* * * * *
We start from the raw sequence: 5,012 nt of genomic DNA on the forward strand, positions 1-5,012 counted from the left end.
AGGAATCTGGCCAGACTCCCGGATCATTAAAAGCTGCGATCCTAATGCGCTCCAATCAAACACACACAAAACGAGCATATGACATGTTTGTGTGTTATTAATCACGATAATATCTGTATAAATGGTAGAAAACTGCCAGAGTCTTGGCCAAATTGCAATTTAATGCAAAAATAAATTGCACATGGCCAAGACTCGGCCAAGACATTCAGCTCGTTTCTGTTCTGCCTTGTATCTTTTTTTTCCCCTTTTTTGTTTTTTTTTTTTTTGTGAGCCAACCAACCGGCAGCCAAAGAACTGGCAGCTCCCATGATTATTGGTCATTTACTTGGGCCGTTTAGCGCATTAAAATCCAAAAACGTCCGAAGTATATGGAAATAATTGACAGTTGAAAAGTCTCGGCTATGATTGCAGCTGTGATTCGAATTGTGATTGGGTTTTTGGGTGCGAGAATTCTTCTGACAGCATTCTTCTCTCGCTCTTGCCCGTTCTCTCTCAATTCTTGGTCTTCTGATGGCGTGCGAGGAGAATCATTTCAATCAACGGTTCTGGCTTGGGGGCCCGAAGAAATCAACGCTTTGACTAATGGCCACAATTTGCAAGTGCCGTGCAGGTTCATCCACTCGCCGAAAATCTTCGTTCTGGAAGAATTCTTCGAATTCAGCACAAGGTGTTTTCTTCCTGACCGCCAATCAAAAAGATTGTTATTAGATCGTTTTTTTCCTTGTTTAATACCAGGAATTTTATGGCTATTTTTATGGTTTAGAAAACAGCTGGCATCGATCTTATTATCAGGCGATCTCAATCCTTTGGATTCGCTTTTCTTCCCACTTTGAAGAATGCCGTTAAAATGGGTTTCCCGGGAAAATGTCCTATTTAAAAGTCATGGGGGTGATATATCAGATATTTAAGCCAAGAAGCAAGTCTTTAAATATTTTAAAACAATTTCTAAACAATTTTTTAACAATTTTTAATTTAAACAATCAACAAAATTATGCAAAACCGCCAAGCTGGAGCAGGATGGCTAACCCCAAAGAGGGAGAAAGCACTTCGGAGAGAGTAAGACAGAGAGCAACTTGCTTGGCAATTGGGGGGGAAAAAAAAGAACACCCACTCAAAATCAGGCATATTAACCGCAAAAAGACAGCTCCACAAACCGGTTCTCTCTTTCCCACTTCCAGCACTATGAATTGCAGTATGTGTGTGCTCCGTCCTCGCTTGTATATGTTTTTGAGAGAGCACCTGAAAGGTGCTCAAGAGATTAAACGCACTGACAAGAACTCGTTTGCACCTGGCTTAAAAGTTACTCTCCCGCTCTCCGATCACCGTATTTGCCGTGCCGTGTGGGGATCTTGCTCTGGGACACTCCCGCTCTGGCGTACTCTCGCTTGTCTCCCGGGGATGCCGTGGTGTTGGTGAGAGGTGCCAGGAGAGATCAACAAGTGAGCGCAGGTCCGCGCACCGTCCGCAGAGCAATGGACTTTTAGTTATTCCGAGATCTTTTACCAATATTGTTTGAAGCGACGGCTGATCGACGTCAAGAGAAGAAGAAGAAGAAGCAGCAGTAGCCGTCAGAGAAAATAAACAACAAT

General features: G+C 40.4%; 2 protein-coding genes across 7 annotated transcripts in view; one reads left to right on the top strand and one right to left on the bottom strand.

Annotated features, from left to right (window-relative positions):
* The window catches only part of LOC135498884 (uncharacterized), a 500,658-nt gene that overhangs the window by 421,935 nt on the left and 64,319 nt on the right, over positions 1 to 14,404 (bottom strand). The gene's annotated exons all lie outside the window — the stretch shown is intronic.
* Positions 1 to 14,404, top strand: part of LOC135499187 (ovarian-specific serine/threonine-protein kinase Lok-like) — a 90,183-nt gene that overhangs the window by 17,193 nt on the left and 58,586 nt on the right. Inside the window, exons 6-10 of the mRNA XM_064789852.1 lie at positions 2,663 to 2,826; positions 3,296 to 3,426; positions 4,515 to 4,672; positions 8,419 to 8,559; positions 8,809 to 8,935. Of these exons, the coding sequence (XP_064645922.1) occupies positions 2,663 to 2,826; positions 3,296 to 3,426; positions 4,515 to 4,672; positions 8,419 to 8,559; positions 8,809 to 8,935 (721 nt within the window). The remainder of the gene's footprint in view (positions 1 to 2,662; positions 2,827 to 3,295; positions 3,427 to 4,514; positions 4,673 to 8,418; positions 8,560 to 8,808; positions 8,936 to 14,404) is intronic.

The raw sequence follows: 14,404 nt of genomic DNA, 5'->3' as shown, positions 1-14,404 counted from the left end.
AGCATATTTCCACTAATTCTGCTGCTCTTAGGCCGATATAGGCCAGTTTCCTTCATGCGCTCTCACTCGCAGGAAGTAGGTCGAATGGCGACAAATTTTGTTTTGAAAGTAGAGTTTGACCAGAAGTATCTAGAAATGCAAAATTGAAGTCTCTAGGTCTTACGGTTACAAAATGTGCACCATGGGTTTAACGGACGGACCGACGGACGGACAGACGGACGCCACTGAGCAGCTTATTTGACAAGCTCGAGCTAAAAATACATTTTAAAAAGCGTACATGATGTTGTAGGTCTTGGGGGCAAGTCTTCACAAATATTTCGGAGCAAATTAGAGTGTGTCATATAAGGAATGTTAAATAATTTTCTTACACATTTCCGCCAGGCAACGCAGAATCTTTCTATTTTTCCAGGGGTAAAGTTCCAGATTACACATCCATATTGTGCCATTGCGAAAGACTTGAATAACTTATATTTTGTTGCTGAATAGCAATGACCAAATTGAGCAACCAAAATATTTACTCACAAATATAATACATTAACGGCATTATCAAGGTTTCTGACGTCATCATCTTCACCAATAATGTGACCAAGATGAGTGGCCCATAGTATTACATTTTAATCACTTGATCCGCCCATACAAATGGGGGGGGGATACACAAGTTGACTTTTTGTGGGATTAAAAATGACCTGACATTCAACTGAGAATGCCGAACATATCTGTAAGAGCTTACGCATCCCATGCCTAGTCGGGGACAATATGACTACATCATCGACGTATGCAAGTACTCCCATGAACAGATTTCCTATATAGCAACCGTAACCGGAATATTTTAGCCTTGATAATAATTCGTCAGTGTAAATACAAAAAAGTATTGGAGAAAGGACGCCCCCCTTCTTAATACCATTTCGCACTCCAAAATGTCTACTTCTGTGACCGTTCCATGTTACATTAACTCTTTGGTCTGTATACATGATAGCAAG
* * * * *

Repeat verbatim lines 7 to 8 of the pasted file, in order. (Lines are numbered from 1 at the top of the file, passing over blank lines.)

The raw sequence follows: 14,404 nt of genomic DNA, 5'->3' as shown, positions 1-14,404 counted from the left end.
AGCATATTTCCACTAATTCTGCTGCTCTTAGGCCGATATAGGCCAGTTTCCTTCATGCGCTCTCACTCGCAGGAAGTAGGTCGAATGGCGACAAATTTTGTTTTGAAAGTAGAGTTTGACCAGAAGTATCTAGAAATGCAAAATTGAAGTCTCTAGGTCTTACGGTTACAAAATGTGCACCATGGGTTTAACGGACGGACCGACGGACGGACAGACGGACGCCACTGAGCAGCTTATTTGACAAGCTCGAGCTAAAAATACATTTTAAAAAGCGTACATGATGTTGTAGGTCTTGGGGGCAAGTCTTCACAAATATTTCGGAGCAAATTAGAGTGTGTCATATAAGGAATGTTAAATAATTTTCTTACACATTTCCGCCAGGCAACGCAGAATCTTTCTATTTTTCCAGGGGTAAAGTTCCAGATTACACATCCATATTGTGCCATTGCGAAAGACTTGAATAACTTATATTTTGTTGCTGAATAGCAATGACCAAATTGAGCAACCAAAATATTTACTCACAAATATAATACATTAACGGCATTATCAAGGTTTCTGACGTCATCATCTTCACCAATAATGTGACCAAGATGAGTGGCCCATAGTATTACATTTTAATCACTTGATCCGCCCATACAAATGGGGGGGGGATACACAAGTTGACTTTTTGTGGGATTAAAAATGACCTGACATTCAACTGAGAATGCCGAACATATCTGTAAGAGCTTACGCATCCCATGCCTAGTCGGGGACAATATGACTACATCATCGACGTATGCAAGTACTCCCATGAACAGATTTCCTATATAGCAACCGTAACCGGAATATTTTAGCCTTGATAATAATTCGTCAGTGTAAATACAAAAAAGTATTGGAGAAAGGACGCCCCCCTTCTTAATACCATTTCGCACTCCAAAATGTCTACTTCTGTGACCGTTCCATGTTACATTAACTCTTTGGTCTGTATACATGATAGCAAG